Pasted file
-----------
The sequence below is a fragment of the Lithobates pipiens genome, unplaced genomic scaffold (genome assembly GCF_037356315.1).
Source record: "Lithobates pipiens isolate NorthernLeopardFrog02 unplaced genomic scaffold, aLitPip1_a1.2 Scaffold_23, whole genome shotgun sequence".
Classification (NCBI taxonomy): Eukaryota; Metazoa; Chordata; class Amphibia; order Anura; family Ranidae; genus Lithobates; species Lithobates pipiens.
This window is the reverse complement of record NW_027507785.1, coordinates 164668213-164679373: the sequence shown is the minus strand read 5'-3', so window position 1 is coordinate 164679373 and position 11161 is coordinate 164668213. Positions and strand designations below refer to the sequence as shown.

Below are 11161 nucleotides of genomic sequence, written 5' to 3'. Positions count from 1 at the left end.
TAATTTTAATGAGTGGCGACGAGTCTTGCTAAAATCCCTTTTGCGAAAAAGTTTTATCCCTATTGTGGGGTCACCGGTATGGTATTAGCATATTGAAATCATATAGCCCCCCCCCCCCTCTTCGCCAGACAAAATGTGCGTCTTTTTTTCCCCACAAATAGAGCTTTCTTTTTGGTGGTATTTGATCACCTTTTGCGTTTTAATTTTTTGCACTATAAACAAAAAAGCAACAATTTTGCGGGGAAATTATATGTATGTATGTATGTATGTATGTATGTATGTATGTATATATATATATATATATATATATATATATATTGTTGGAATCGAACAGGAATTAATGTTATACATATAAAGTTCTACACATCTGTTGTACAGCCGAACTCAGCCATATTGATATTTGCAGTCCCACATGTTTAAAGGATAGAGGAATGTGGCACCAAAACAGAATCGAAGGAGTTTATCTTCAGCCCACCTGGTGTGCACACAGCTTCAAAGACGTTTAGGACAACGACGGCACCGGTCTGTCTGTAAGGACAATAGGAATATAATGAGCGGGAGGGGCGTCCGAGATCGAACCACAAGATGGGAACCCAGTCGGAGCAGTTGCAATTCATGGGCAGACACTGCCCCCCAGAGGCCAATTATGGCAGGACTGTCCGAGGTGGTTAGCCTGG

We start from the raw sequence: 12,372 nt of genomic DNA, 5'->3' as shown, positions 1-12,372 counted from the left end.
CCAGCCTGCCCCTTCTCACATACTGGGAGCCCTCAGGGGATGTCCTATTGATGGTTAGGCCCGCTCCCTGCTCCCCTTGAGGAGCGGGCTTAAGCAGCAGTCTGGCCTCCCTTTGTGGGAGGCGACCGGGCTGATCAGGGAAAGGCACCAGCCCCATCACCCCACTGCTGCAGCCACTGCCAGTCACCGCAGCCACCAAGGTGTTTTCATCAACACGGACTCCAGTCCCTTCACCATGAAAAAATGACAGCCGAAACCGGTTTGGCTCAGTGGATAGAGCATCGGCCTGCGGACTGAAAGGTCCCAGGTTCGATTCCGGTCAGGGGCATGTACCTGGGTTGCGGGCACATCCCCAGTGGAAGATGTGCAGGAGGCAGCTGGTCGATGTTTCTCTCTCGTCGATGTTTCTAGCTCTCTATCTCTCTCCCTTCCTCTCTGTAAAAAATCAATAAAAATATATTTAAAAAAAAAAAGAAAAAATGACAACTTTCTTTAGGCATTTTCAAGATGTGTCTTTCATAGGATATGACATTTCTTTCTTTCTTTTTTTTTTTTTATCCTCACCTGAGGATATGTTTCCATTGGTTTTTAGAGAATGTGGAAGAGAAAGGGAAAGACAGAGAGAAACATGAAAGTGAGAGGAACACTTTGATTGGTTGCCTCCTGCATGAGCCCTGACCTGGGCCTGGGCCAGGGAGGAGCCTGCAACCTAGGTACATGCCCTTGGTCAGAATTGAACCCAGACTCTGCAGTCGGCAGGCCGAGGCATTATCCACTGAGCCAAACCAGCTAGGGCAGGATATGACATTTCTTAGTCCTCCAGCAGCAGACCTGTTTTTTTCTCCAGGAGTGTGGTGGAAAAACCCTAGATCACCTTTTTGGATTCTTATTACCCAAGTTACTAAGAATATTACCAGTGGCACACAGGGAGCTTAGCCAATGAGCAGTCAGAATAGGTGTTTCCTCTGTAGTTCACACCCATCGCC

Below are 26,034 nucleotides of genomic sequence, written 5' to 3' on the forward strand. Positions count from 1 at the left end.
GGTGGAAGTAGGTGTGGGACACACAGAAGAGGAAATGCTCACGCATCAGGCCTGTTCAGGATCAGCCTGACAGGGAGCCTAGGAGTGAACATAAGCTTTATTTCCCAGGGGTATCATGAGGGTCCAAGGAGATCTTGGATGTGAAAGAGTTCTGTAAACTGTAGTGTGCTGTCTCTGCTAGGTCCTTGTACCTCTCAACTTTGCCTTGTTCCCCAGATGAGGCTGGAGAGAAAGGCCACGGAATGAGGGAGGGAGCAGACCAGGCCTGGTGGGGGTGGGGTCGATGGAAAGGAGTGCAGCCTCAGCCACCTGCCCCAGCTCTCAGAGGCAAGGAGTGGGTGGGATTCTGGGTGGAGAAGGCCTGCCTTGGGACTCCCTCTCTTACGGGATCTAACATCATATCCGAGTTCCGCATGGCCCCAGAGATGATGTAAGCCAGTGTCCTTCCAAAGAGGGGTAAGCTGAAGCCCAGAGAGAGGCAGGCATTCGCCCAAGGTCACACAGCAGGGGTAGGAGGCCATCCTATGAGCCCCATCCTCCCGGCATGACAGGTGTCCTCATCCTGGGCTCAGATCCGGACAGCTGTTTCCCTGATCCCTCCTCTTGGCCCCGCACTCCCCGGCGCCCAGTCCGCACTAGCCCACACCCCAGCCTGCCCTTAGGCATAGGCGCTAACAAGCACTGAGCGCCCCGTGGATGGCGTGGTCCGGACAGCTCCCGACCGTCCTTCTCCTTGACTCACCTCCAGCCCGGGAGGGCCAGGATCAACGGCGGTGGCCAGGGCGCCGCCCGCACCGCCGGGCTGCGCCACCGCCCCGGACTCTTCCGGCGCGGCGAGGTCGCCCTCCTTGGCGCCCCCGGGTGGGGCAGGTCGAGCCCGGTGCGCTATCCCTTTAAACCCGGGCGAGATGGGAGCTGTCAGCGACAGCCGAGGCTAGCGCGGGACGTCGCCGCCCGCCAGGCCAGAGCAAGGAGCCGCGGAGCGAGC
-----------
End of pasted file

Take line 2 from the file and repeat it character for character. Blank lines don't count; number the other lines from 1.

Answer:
Source record: "Lithobates pipiens isolate NorthernLeopardFrog02 unplaced genomic scaffold, aLitPip1_a1.2 Scaffold_23, whole genome shotgun sequence".